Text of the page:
A tree near a property boundary belongs to the neighbor who owns the land where it grows. This is true even if the other neighbor planted the tree, so it's a good idea to inspect the property to determine the exact boundary line before planting border trees. Don't assume that the boundary line is where you stop cutting the grass, as it could be a few meters away in any direction. A tree belongs to the person who planted it and on whose property its main trunk is located.
In general, trees that grow naturally are also the responsibility of the owner of the land on which they grow. Under the law, the ownership and location of a tree must be decided by the position of the trunk or body of the tree above the ground and not by the roots or branches. In simple terms, the person on whose property the trunk is located is the owner of the tree. Councils do not keep land ownership records and, therefore, cannot advise on tree ownership.
You should contact the Land Registry, which has the property details of The property of You are charged for this service. The tree belongs to the person on whose land it originally grew. Even if its branches or, even worse, its roots have started to grow above or into the territory of a neighbor, it belongs to the owner where the tree was originally planted. In general, legally, the removal of the tree would have to be mutually agreed upon and the cost divided between the two owners.
When wandering tree roots damage a neighbor's property, financial responsibility for the damage lies with the tree's owner. In most cases, a whole tree (trunk, branches and roots) is owned by the person who controls the land where the tree was originally planted, usually the owner. Considering the great love I have for this tree and the great desire I have to protect it forever, I transmit total possession of myself and of the whole earth eight feet from the tree everywhere. Therefore, if a tree is at a property boundary, each of you is responsible for maintaining your side of the tree.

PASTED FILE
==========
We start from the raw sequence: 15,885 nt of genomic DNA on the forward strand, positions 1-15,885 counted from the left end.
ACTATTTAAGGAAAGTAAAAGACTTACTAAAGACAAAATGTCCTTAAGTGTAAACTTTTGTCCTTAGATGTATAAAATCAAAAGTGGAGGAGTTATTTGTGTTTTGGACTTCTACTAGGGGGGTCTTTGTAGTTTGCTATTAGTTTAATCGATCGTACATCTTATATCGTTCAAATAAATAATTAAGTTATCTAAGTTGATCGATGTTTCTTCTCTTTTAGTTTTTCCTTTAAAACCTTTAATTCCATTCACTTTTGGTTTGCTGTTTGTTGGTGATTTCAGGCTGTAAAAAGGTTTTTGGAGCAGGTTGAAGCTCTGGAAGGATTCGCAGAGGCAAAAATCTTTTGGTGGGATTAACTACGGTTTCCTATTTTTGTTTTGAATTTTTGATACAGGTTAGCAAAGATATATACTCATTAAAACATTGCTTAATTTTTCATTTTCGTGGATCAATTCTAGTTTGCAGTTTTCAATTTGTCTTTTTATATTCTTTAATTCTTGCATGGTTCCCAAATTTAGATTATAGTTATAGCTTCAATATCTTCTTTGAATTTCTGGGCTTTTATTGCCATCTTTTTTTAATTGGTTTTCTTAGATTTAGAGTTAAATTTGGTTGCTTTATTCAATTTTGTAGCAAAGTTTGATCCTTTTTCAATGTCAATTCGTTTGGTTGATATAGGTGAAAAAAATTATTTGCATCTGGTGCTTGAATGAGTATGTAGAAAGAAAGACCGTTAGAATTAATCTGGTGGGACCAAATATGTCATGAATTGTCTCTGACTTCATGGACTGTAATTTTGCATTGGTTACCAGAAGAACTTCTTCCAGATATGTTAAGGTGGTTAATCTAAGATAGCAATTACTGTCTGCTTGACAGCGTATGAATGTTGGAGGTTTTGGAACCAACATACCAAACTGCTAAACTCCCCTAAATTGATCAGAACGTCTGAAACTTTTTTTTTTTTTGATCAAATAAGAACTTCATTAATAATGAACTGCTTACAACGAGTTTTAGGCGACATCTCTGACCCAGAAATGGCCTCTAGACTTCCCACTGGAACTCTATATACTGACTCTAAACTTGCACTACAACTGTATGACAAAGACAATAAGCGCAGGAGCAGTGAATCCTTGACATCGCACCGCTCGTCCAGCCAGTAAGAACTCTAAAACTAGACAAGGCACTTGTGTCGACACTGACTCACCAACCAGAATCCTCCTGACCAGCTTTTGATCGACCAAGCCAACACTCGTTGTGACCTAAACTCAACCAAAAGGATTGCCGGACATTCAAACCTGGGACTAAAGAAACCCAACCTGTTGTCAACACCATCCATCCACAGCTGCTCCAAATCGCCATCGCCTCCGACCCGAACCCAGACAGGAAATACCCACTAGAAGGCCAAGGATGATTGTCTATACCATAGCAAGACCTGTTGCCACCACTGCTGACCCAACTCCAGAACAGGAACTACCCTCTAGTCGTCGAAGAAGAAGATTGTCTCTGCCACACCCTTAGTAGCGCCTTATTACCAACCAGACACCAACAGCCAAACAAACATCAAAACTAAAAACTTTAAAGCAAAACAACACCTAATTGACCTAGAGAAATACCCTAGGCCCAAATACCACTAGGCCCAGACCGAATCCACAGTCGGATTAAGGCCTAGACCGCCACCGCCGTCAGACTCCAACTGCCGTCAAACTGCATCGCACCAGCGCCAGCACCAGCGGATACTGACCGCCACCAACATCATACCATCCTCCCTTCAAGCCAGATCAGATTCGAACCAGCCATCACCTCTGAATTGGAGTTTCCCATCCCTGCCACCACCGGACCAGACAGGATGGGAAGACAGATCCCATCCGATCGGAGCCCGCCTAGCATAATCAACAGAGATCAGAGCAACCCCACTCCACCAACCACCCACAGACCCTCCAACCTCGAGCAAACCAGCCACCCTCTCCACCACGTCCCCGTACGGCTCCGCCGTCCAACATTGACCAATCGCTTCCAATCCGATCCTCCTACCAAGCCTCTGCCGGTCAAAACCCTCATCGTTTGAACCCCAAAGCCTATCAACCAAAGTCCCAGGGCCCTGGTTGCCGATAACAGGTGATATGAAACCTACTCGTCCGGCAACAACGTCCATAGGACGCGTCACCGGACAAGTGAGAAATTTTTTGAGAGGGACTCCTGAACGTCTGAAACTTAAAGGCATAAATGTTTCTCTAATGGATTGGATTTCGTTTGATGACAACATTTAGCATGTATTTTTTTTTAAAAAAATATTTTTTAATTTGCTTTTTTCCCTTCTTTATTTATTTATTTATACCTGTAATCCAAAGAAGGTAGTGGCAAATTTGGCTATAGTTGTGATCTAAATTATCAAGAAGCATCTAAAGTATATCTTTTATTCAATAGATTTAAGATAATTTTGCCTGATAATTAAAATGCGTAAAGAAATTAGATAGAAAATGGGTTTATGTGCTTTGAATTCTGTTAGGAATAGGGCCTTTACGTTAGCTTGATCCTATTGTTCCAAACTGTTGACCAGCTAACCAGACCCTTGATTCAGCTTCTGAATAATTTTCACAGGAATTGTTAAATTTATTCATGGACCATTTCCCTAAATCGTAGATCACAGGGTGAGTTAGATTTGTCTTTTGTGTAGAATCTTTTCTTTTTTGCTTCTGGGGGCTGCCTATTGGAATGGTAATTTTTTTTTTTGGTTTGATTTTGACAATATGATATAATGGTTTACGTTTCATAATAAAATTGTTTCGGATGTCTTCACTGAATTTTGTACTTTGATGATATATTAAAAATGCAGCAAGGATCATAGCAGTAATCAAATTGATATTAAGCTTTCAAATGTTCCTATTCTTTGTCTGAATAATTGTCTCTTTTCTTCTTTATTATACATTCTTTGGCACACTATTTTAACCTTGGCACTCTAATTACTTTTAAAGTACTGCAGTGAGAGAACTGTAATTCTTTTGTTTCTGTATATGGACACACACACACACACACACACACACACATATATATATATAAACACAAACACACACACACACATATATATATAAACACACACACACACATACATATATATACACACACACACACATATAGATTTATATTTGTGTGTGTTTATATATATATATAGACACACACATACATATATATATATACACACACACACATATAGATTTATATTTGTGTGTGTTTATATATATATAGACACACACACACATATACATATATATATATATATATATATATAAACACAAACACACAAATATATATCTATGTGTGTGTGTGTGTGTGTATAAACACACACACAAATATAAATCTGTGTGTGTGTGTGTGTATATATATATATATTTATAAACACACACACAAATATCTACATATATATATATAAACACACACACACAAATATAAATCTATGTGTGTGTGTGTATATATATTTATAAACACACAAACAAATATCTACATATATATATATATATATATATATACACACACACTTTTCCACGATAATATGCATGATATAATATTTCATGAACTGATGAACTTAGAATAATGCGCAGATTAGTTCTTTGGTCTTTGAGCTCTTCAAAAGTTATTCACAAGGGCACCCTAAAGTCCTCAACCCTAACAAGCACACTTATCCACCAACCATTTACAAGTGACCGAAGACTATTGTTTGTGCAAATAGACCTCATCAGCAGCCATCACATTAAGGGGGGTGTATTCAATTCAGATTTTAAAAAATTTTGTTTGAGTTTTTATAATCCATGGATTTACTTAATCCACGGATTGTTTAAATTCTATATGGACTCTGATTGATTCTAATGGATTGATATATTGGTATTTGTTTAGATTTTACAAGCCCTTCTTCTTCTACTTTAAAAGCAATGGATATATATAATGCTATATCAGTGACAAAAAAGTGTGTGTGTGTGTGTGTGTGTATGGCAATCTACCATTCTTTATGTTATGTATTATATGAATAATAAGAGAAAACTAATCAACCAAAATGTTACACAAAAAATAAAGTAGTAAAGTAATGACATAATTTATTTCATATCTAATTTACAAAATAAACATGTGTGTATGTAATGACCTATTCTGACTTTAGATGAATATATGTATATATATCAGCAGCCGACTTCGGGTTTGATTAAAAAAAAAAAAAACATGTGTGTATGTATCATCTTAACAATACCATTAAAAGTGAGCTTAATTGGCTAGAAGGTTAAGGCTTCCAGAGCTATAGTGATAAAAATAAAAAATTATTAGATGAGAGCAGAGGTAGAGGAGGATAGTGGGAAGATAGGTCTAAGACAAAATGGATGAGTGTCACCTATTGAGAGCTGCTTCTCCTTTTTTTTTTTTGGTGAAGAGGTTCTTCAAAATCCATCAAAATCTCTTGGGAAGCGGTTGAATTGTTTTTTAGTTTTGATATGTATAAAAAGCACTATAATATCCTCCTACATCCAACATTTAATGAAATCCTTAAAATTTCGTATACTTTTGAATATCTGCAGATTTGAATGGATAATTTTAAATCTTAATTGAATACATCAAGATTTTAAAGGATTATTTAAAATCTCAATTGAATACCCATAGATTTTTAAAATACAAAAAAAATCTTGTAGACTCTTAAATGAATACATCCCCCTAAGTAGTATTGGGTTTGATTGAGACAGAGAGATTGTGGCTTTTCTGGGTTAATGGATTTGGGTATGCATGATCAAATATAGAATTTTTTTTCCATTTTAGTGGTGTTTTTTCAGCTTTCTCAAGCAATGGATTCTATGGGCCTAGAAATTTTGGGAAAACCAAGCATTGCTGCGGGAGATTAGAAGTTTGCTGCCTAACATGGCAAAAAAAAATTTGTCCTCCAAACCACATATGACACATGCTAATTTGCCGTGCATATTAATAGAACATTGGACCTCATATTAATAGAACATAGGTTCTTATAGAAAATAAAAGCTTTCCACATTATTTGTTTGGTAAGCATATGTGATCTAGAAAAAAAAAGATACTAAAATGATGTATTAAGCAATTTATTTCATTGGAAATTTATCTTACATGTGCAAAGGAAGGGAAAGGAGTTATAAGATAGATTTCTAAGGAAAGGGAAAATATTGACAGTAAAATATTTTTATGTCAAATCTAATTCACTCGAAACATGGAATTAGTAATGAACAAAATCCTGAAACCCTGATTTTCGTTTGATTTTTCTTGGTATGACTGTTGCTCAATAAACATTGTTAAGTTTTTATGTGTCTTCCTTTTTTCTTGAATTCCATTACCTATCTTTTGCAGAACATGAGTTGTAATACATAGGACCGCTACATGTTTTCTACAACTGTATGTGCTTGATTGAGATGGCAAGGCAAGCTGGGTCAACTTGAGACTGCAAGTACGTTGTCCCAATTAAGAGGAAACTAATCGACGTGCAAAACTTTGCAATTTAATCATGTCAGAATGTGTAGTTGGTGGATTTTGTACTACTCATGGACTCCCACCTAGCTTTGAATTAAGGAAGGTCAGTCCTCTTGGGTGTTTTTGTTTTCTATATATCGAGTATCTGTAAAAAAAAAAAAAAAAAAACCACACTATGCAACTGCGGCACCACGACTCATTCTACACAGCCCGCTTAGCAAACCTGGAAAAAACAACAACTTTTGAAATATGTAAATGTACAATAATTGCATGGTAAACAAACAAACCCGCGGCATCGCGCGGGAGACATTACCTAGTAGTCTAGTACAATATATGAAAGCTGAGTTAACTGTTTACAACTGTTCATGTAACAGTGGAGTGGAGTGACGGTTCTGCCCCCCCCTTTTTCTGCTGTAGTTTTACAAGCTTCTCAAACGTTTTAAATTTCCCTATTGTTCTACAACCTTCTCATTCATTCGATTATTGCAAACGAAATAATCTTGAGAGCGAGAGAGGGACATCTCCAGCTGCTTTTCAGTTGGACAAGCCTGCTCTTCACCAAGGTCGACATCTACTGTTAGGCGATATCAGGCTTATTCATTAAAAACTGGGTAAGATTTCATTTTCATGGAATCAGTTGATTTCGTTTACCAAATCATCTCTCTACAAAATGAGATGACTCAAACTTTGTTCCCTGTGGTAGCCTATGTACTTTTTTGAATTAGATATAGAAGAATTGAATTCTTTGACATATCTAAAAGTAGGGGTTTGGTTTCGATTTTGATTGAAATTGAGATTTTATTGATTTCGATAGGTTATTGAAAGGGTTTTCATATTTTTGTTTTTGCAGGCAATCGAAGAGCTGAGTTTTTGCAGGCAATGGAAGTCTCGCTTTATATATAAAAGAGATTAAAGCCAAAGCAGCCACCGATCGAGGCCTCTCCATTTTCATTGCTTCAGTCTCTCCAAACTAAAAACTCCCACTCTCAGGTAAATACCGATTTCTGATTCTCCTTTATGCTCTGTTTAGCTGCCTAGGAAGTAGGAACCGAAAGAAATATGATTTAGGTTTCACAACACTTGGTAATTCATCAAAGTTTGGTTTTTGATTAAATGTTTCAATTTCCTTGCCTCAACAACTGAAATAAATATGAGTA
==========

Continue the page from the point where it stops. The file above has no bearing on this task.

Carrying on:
One of the best ways to avoid a legal dispute over trees is to be careful and follow all local regulations regarding planting trees near property boundaries. The self-owned tree is a white oak that, according to legend, has legal ownership of itself and of all the land eight feet (2.4 m) from its base. Leaves that fall from trees have no recourse: once they fall into the yard, they are considered a natural product and the owner of the tree is not responsible for cleaning them. Tree law is actually quite simple and is a great resource to turn to if you can't peacefully negotiate a difficult situation with a tree with a neighbor.
Although the story of the tree that we own is more of a legend than a story, the tree has become (along with the University Arch and the double-barreled barrel) one of the most recognized and beloved symbols of Athens. Whether the tree was deliberately planted or planted by itself, the tree belongs to the owner of the soil that surrounds the base of its stem. Fallen leaves from large deciduous trees can cover a yard in the fall, but the tree owner is not responsible for removing fallen leaves from a neighbor's yard.